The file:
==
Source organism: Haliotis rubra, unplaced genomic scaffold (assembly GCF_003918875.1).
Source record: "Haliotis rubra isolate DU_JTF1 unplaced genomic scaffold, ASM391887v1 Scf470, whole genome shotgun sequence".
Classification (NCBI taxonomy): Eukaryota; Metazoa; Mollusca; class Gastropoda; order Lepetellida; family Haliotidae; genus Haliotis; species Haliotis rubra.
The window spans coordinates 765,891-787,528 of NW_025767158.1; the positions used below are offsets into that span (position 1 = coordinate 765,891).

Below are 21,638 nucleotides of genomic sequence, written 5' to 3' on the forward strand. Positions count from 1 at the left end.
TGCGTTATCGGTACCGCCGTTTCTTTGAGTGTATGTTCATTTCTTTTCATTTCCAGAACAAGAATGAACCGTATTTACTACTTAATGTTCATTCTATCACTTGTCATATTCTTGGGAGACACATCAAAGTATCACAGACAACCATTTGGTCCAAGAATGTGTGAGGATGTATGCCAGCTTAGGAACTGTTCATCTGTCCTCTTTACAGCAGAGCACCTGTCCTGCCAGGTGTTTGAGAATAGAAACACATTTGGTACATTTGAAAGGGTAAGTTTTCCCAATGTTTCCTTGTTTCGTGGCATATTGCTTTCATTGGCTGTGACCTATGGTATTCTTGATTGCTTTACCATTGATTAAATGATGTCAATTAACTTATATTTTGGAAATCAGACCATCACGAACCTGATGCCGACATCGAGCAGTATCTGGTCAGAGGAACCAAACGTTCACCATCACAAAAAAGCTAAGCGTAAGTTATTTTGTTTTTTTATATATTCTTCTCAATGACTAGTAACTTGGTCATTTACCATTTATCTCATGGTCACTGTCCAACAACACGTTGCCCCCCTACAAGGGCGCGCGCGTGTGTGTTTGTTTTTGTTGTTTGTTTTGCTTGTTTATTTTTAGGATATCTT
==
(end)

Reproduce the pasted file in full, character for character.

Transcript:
Source organism: Haliotis rubra, unplaced genomic scaffold (assembly GCF_003918875.1).
Source record: "Haliotis rubra isolate DU_JTF1 unplaced genomic scaffold, ASM391887v1 Scf470, whole genome shotgun sequence".
Classification (NCBI taxonomy): Eukaryota; Metazoa; Mollusca; class Gastropoda; order Lepetellida; family Haliotidae; genus Haliotis; species Haliotis rubra.
The window spans coordinates 765,891-787,528 of NW_025767158.1; the positions used below are offsets into that span (position 1 = coordinate 765,891).

Below are 21,638 nucleotides of genomic sequence, written 5' to 3' on the forward strand. Positions count from 1 at the left end.
TGCGTTATCGGTACCGCCGTTTCTTTGAGTGTATGTTCATTTCTTTTCATTTCCAGAACAAGAATGAACCGTATTTACTACTTAATGTTCATTCTATCACTTGTCATATTCTTGGGAGACACATCAAAGTATCACAGACAACCATTTGGTCCAAGAATGTGTGAGGATGTATGCCAGCTTAGGAACTGTTCATCTGTCCTCTTTACAGCAGAGCACCTGTCCTGCCAGGTGTTTGAGAATAGAAACACATTTGGTACATTTGAAAGGGTAAGTTTTCCCAATGTTTCCTTGTTTCGTGGCATATTGCTTTCATTGGCTGTGACCTATGGTATTCTTGATTGCTTTACCATTGATTAAATGATGTCAATTAACTTATATTTTGGAAATCAGACCATCACGAACCTGATGCCGACATCGAGCAGTATCTGGTCAGAGGAACCAAACGTTCACCATCACAAAAAAGCTAAGCGTAAGTTATTTTGTTTTTTTATATATTCTTCTCAATGACTAGTAACTTGGTCATTTACCATTTATCTCATGGTCACTGTCCAACAACACGTTGCCCCCCTACAAGGGCGCGCGCGTGTGTGTTTGTTTTTGTTGTTTGTTTTGCTTGTTTATTTTTAGGATATCTT